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Singapore's FAIR: A New Approach To Continuous Professional Development

Chris Hamblin

18 April 2016

In the UK, financial advisors have to complete 35 hours' worth of "continuous professional development" yearly, but the content of this is not policed or dictated by the regulators. According to Singapore's latest proposals, however, regulators in the city-state are planning to mandate content in a world first.

The consultative process has closed for the latest proposals. Consultations in Singapore, moreover, are far more perfunctory than in the UK and are thought of as an alert to the regulated community about what is coming rather than a genuine attempt to ascertain people's thoughts.

The  originally wanted to bring the rule into force on 31 December last year, but has now put the date back to 31 December 2016. It has said that four of the 30 hours must be spent on ethics. The Institute of Banking and Finance will accredit the trainer and assess the training. No form of "distance learning" is permissible. Another eight hours has to be spent on rules and regulations. This, too, is policed by the IBF and is open to any law firm or other trainer. The remaining 18 hours can be taken up by anything and need not be approved by the IBF.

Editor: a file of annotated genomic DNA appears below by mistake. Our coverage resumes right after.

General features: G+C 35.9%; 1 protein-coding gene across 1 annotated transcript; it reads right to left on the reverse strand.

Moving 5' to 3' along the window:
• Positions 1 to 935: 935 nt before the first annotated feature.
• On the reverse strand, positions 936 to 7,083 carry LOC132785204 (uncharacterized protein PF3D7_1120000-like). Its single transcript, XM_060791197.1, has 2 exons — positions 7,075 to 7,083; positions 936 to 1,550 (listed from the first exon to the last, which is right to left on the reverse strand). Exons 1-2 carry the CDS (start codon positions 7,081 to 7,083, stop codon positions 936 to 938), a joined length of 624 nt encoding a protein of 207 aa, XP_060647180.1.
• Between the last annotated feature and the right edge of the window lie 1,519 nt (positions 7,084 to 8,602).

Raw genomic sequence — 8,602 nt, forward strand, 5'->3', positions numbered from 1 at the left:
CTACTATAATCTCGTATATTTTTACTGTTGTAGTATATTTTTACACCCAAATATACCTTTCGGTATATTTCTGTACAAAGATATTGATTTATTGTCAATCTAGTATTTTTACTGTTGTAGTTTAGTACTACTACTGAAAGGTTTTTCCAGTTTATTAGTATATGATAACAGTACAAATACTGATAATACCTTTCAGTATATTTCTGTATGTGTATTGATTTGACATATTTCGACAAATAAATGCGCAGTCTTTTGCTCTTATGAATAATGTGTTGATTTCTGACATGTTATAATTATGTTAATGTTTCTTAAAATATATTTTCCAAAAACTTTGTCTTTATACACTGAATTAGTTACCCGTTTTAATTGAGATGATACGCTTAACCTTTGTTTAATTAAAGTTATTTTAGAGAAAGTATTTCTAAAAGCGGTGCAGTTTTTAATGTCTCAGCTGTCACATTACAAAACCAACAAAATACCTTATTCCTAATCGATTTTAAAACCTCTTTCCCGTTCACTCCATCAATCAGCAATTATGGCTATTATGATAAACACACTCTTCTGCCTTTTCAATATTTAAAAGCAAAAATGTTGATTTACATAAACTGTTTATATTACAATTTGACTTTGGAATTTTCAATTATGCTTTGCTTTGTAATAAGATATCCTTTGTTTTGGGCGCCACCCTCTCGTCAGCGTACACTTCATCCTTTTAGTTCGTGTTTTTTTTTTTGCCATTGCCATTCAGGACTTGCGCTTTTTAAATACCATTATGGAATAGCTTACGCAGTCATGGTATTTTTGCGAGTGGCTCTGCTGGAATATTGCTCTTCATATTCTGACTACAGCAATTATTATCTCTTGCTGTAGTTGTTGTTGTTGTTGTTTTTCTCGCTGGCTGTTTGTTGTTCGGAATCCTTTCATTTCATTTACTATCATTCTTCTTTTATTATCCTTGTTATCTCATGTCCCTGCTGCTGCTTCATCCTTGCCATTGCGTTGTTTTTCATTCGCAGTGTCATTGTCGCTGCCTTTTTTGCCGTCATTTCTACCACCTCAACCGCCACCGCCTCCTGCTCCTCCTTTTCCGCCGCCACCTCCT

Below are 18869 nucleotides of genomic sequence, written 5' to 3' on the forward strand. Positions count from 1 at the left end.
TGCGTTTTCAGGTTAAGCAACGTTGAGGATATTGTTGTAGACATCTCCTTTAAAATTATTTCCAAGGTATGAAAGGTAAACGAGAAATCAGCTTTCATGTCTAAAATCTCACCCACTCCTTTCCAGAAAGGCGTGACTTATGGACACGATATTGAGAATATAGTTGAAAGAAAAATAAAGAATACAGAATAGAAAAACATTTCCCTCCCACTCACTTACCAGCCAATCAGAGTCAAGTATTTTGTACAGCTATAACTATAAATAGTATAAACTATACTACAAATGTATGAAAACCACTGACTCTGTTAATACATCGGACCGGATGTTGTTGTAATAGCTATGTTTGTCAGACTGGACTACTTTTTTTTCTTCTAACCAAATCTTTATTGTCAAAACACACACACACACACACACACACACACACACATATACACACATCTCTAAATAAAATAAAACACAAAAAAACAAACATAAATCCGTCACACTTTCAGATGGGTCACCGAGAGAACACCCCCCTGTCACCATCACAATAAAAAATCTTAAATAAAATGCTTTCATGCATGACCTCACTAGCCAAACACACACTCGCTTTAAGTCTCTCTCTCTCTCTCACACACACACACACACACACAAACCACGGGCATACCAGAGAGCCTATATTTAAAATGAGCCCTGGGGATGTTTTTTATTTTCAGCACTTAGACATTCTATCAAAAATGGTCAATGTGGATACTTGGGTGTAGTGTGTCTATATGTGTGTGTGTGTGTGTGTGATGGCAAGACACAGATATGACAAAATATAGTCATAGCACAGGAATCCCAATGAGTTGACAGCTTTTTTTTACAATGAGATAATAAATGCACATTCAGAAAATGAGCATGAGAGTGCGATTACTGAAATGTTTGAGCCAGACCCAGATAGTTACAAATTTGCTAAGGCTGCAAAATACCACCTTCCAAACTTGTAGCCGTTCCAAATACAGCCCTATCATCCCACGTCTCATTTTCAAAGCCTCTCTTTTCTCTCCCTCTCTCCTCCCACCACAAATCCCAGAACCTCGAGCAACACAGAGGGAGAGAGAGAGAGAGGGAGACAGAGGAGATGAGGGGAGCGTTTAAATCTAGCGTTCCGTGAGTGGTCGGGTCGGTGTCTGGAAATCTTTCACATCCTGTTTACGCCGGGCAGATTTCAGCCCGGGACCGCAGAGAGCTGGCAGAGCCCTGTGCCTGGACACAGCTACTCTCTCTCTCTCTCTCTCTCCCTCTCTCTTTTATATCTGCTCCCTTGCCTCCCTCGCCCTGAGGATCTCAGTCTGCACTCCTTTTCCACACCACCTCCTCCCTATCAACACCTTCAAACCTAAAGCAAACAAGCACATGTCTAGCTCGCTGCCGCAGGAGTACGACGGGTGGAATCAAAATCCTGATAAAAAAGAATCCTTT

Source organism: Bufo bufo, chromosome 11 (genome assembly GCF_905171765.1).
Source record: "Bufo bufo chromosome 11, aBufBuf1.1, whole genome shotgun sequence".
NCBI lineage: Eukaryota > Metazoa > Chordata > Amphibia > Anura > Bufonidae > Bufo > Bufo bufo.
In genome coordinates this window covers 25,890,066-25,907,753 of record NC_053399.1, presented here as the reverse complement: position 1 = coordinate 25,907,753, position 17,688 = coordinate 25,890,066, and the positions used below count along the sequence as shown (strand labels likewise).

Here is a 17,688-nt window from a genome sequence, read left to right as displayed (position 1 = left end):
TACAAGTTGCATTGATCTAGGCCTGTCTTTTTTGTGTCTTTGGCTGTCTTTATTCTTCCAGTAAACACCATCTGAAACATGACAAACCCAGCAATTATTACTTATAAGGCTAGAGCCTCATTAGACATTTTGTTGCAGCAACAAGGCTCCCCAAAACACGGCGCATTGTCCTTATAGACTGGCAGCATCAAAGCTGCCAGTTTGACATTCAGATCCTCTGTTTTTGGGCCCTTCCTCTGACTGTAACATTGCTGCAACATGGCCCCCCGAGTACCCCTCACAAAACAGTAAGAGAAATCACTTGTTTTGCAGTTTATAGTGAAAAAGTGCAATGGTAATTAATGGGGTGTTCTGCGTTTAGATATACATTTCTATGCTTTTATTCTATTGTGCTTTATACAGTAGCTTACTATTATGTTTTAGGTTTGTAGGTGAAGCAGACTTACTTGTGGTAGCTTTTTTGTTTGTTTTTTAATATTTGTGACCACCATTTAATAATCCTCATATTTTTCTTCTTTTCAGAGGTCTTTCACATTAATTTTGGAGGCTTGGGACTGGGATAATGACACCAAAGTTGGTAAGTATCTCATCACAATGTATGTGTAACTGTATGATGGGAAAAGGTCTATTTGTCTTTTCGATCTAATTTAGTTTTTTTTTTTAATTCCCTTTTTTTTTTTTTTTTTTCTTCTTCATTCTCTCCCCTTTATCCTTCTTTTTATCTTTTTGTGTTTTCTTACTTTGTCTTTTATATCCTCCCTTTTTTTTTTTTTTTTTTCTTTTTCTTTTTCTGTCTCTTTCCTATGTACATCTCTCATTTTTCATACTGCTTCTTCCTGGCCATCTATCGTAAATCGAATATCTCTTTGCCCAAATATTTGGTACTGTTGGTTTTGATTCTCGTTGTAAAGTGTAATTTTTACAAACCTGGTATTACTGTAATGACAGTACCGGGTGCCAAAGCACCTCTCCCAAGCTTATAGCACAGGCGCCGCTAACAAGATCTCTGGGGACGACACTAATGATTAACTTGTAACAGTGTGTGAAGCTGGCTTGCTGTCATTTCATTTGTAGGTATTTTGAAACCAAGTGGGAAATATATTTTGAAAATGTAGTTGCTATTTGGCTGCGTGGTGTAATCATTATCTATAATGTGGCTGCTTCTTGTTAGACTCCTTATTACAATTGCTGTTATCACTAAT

This publication spoke to Andrew Glover, managing director of the International Compliance Training Academy in Singapore, the only provider of training accredited under IBF standards.

"The application to train is very complicated - you have to submit your training material and map it to Singapore standards, which are very detailed. It took us a year of writing and research when it was approved in 2006 and we had to do it again in 2014 with a whole new set of standards. We're writing the new courses now," said Glover.

On an IBF accredited course, according to Glover, the Singaporean Government will refund 70 per cent of the advisor's costs as long as he or she passes the assessment. Such a course could be a three-and-a-half hour examination or a 3,500 word assignment.